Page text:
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Absolutely there should be an incentive to work and build things that assist the individual. In the real world, people will not put forth much effort if there is no incentive to do so. Therefore there must be legitimate incentives to work. Also, there must be a way for that individual to protect what he has made; via patents or another method. Otherwise he won’t bother making it.
However, this does not agree with the manifesto, because it will naturally create social inequalities. Part 3 of the beliefs says that “materialist values should be changed not only for reasons of justice...” Paragraph 5 laments the inequalities of today’s society, such as “slave and owner, lord and serf, husband and wife, citizen and alien, heir or squatter…”
In order to build, a player must have resources. If he is born in an area that has no resources, according to Decree 1 he can move to an area or state that is rich in them (assuming he can obtain the resources needed for relocation). However, resources are limited, so when everyone comes to the “resource rich” state, it will quickly be depleted and the people who got their first will have accumulated wealth, built houses ect., and those arriving late will be disadvantaged, being forced to move to a “less resource rich” state. Thus, the world of inequalities has returned.
So the issue is: We must allow people to work and assist themselves through building game objects, but doing so inherently undermines the goal stated in the manifesto.
While I agree that human ingenuity should be encouraged within this game there should be very clear limits. The purpose of this game is to "recreate the state" and/or political communities, so it seems that there shouldn't be too much emphasis placed on individualistic items (such as a house). And while patents are a good idea there is the countering fact that in the global community which this game will presumably imitate has access to ideas and inventions from all over the world. In essence everyone has access to everything, and the only question is whether individual players/states can afford obtaining it.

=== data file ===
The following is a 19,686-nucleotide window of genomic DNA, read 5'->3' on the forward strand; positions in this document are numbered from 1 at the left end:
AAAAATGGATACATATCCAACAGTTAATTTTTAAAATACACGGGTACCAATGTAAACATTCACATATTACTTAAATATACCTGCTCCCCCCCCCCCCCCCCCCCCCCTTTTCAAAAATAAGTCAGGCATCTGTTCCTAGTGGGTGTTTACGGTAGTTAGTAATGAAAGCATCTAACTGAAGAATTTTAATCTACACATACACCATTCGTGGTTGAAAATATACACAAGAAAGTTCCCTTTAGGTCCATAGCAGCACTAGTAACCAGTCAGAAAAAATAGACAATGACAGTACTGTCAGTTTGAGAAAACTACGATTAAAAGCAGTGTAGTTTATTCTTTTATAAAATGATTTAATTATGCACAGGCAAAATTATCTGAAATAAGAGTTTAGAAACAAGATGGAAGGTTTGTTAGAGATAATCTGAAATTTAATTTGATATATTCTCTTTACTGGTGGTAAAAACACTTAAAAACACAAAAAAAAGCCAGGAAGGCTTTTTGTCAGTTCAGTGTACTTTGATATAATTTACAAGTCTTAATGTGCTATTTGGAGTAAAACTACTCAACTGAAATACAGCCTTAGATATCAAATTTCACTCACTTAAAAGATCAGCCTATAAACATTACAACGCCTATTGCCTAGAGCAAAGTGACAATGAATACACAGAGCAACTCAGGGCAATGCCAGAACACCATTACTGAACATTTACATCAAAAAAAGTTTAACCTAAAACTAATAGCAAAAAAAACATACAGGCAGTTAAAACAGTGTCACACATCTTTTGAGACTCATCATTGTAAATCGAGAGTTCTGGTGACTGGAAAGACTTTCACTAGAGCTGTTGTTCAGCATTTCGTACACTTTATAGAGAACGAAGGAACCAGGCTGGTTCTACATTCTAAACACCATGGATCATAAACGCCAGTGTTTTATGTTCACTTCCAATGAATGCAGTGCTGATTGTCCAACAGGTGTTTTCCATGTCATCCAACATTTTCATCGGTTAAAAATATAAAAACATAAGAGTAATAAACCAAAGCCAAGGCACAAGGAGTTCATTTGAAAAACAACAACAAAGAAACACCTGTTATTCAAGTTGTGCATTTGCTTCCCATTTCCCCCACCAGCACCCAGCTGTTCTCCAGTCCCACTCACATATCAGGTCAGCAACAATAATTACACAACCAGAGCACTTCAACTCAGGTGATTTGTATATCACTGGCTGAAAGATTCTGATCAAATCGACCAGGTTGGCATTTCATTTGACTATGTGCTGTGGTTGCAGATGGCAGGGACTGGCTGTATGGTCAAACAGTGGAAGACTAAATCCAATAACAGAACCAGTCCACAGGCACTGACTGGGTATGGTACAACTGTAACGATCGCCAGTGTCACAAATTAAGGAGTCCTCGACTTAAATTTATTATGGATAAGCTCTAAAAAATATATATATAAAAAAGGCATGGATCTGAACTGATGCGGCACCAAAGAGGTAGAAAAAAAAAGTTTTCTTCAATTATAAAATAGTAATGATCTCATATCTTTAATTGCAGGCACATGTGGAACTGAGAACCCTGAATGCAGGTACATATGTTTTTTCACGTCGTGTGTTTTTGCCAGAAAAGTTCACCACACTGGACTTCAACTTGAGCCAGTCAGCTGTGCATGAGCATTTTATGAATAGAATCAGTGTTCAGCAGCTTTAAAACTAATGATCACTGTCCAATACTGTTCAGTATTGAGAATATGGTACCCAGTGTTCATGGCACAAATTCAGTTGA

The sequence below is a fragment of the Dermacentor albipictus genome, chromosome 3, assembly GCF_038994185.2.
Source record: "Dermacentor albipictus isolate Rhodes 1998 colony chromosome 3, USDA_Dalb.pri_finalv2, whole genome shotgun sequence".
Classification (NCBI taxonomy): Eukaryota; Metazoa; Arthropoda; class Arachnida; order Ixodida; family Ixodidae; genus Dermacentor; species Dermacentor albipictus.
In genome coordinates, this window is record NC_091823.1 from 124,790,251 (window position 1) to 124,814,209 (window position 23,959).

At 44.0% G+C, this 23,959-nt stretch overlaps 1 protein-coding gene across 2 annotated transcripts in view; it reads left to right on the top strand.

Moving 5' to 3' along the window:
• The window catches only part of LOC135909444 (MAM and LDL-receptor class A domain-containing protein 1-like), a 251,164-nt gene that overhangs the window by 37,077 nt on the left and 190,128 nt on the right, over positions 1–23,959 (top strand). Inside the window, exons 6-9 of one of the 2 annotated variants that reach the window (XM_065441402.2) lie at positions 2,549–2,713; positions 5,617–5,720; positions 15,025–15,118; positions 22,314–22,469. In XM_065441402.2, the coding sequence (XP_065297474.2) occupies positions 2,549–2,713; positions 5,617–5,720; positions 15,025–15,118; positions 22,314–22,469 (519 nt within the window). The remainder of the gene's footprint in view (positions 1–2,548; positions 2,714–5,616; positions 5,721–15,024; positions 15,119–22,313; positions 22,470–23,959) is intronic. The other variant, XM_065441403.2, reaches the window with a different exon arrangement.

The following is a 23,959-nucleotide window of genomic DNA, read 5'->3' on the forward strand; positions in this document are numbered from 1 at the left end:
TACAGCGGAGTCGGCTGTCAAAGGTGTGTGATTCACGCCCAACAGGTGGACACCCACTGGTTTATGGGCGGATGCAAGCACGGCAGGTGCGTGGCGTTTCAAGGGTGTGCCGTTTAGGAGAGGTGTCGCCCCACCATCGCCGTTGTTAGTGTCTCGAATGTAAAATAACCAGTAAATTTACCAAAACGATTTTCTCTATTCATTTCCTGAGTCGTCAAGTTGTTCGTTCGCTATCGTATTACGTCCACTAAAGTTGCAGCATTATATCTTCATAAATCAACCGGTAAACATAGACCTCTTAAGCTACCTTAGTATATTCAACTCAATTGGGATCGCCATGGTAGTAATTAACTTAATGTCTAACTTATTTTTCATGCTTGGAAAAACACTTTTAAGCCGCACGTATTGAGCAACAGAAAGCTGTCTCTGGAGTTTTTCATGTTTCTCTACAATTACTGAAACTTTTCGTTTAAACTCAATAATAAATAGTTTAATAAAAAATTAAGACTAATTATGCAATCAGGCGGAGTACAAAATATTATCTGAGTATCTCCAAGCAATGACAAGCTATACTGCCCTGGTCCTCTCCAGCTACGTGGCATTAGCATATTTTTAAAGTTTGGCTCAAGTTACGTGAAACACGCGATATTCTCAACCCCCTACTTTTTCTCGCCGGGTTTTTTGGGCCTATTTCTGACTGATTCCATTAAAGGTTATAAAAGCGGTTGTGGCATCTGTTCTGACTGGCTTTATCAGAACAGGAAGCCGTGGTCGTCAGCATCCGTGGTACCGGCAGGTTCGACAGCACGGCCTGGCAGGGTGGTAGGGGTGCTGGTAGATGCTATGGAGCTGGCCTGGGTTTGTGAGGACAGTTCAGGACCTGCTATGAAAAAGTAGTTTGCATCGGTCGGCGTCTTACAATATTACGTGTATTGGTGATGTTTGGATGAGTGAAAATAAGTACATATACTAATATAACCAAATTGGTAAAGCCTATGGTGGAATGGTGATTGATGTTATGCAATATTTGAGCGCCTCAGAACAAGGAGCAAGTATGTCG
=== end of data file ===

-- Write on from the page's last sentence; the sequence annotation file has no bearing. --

I would have to say that the patent idea seems too complicated. I would predict that unless some very strict guidelines were put in place (or some sort of system where a player must earn/win patents) the first few players will patent everything. Or a player will attempt to patent a cure for cancer or super-gun in order to one-up the other players.
I agree with the ideas posed by math.jackson and skeadie that human creativity should not be prohibited. Not allowing users to make goods prohibits ingenuity and is counter to the manifesto of the game. The question of resources is a very pressing one but I beleive that the freedom to move between borders is a partial answer. If there is something that a user would like to produce he/she can move to an area that has the resources necessary. Also, there is no rule about wealth accumulation during one's lifetime and I believe that there should be differences between users in wealth because everyone in the game is given he same opportunity for success at "birth". This is especially true if the user gets to select where he/she is born. The problem of inter-generational inheritence is eliminated by the one of the four decrees of the game.
Of course allowing human ingenuity would be a wonderful contribution to the game!
It would be ideal if there was a system of patents that would allow for people to be recognized for their hard work, and at the same time allowed equal access to the creations (this is a game, so access to an internet general store would be only a few clicks away).
I completely agree with the patent idea. Not only will player-made creations expand agora's boundaries but they will also give players a sense of greater ownership of the game's world. Such ownership will make players take the game seriously and will perhaps offset the need for "points" or a concrete object of the game (issues that are being discussed in other vote forums right now) because through such direct participation, players will become invested in the game's outcome.
Nevertheless, I wonder, should everyone have the same available resources in order to create game objects? What if a player's country has more/less natural resources, or what if a player has less "wealth" (if it is decided that wealth will be assigned or earned) and cannot physically create objects that others can? Would this create the social and economic differences in our current society that agora wishes to challenge or are these stratifications unavoidable? Just some questions to consider...